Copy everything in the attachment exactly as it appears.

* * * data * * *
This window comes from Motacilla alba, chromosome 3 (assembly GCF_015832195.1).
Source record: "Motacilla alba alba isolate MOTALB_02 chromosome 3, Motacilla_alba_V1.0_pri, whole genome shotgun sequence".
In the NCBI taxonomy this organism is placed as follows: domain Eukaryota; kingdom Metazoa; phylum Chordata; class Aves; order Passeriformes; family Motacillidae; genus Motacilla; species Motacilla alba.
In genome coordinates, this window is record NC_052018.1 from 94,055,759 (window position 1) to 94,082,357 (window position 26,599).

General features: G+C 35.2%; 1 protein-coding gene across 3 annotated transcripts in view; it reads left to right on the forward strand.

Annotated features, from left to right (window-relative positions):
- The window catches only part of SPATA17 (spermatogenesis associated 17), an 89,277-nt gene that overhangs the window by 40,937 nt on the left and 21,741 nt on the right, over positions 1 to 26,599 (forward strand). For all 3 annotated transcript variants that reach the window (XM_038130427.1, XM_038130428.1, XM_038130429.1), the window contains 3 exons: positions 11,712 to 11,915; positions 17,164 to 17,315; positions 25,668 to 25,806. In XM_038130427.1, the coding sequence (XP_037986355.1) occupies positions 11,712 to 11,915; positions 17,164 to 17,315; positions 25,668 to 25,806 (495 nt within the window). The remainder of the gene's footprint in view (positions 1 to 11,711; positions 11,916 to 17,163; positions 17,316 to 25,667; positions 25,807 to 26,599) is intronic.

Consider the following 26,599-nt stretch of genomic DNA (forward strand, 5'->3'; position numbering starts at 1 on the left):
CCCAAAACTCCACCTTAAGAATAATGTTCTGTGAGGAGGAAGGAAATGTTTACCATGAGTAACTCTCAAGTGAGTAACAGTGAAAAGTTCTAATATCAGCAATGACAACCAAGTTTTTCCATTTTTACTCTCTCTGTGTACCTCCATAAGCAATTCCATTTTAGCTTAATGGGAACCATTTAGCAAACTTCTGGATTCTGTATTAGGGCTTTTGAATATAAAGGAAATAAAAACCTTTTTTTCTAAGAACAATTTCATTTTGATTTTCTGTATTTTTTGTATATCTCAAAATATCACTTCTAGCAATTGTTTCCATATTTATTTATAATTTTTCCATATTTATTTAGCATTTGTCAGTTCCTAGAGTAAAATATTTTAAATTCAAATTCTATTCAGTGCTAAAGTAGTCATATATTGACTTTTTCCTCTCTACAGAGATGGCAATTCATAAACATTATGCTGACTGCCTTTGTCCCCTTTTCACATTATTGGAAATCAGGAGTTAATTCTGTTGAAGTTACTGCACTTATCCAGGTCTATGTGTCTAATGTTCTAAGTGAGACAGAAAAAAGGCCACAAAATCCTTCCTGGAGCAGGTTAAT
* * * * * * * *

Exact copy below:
This window comes from Motacilla alba, chromosome 3 (assembly GCF_015832195.1).
Source record: "Motacilla alba alba isolate MOTALB_02 chromosome 3, Motacilla_alba_V1.0_pri, whole genome shotgun sequence".
In the NCBI taxonomy this organism is placed as follows: domain Eukaryota; kingdom Metazoa; phylum Chordata; class Aves; order Passeriformes; family Motacillidae; genus Motacilla; species Motacilla alba.
In genome coordinates, this window is record NC_052018.1 from 94,055,759 (window position 1) to 94,082,357 (window position 26,599).

General features: G+C 35.2%; 1 protein-coding gene across 3 annotated transcripts in view; it reads left to right on the forward strand.

Annotated features, from left to right (window-relative positions):
- The window catches only part of SPATA17 (spermatogenesis associated 17), an 89,277-nt gene that overhangs the window by 40,937 nt on the left and 21,741 nt on the right, over positions 1 to 26,599 (forward strand). For all 3 annotated transcript variants that reach the window (XM_038130427.1, XM_038130428.1, XM_038130429.1), the window contains 3 exons: positions 11,712 to 11,915; positions 17,164 to 17,315; positions 25,668 to 25,806. In XM_038130427.1, the coding sequence (XP_037986355.1) occupies positions 11,712 to 11,915; positions 17,164 to 17,315; positions 25,668 to 25,806 (495 nt within the window). The remainder of the gene's footprint in view (positions 1 to 11,711; positions 11,916 to 17,163; positions 17,316 to 25,667; positions 25,807 to 26,599) is intronic.

Consider the following 26,599-nt stretch of genomic DNA (forward strand, 5'->3'; position numbering starts at 1 on the left):
CCCAAAACTCCACCTTAAGAATAATGTTCTGTGAGGAGGAAGGAAATGTTTACCATGAGTAACTCTCAAGTGAGTAACAGTGAAAAGTTCTAATATCAGCAATGACAACCAAGTTTTTCCATTTTTACTCTCTCTGTGTACCTCCATAAGCAATTCCATTTTAGCTTAATGGGAACCATTTAGCAAACTTCTGGATTCTGTATTAGGGCTTTTGAATATAAAGGAAATAAAAACCTTTTTTTCTAAGAACAATTTCATTTTGATTTTCTGTATTTTTTGTATATCTCAAAATATCACTTCTAGCAATTGTTTCCATATTTATTTATAATTTTTCCATATTTATTTAGCATTTGTCAGTTCCTAGAGTAAAATATTTTAAATTCAAATTCTATTCAGTGCTAAAGTAGTCATATATTGACTTTTTCCTCTCTACAGAGATGGCAATTCATAAACATTATGCTGACTGCCTTTGTCCCCTTTTCACATTATTGGAAATCAGGAGTTAATTCTGTTGAAGTTACTGCACTTATCCAGGTCTATGTGTCTAATGTTCTAAGTGAGACAGAAAAAAGGCCACAAAATCCTTCCTGGAGCAGGTTAAT